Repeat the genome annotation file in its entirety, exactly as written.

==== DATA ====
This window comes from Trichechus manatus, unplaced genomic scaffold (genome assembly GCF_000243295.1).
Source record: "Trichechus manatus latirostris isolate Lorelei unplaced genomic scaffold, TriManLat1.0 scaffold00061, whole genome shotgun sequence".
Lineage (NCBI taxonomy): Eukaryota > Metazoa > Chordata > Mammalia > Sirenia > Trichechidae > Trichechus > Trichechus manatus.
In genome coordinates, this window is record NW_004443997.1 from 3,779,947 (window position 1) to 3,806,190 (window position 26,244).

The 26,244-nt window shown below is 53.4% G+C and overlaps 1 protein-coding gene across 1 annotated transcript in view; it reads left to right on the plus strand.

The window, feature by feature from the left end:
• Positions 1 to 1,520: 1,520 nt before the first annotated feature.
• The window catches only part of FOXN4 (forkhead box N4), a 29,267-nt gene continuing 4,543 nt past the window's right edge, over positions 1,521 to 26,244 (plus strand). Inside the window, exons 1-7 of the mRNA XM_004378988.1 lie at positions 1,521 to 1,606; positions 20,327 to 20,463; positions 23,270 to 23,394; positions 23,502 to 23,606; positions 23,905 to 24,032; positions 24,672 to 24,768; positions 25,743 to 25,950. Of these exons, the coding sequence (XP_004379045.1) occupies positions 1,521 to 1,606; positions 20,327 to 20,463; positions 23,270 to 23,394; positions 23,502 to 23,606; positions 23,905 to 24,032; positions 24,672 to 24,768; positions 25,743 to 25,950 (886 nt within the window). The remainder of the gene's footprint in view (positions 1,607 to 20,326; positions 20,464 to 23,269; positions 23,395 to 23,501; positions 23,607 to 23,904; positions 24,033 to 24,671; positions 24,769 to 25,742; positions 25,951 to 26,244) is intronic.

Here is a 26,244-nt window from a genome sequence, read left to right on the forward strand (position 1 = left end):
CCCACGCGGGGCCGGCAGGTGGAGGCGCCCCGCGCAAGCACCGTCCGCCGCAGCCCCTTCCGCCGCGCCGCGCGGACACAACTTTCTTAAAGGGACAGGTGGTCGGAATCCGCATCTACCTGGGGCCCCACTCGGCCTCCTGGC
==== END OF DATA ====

This window comes from Trichechus manatus, unplaced genomic scaffold (genome assembly GCF_000243295.1).
Source record: "Trichechus manatus latirostris isolate Lorelei unplaced genomic scaffold, TriManLat1.0 scaffold00061, whole genome shotgun sequence".
Lineage (NCBI taxonomy): Eukaryota > Metazoa > Chordata > Mammalia > Sirenia > Trichechidae > Trichechus > Trichechus manatus.
In genome coordinates, this window is record NW_004443997.1 from 3,779,947 (window position 1) to 3,806,190 (window position 26,244).

The 26,244-nt window shown below is 53.4% G+C and overlaps 1 protein-coding gene across 1 annotated transcript in view; it reads left to right on the plus strand.

The window, feature by feature from the left end:
• Positions 1 to 1,520: 1,520 nt before the first annotated feature.
• The window catches only part of FOXN4 (forkhead box N4), a 29,267-nt gene continuing 4,543 nt past the window's right edge, over positions 1,521 to 26,244 (plus strand). Inside the window, exons 1-7 of the mRNA XM_004378988.1 lie at positions 1,521 to 1,606; positions 20,327 to 20,463; positions 23,270 to 23,394; positions 23,502 to 23,606; positions 23,905 to 24,032; positions 24,672 to 24,768; positions 25,743 to 25,950. Of these exons, the coding sequence (XP_004379045.1) occupies positions 1,521 to 1,606; positions 20,327 to 20,463; positions 23,270 to 23,394; positions 23,502 to 23,606; positions 23,905 to 24,032; positions 24,672 to 24,768; positions 25,743 to 25,950 (886 nt within the window). The remainder of the gene's footprint in view (positions 1,607 to 20,326; positions 20,464 to 23,269; positions 23,395 to 23,501; positions 23,607 to 23,904; positions 24,033 to 24,671; positions 24,769 to 25,742; positions 25,951 to 26,244) is intronic.

Here is a 26,244-nt window from a genome sequence, read left to right on the forward strand (position 1 = left end):
CCCACGCGGGGCCGGCAGGTGGAGGCGCCCCGCGCAAGCACCGTCCGCCGCAGCCCCTTCCGCCGCGCCGCGCGGACACAACTTTCTTAAAGGGACAGGTGGTCGGAATCCGCATCTACCTGGGGCCCCACTCGGCCTCCTGGC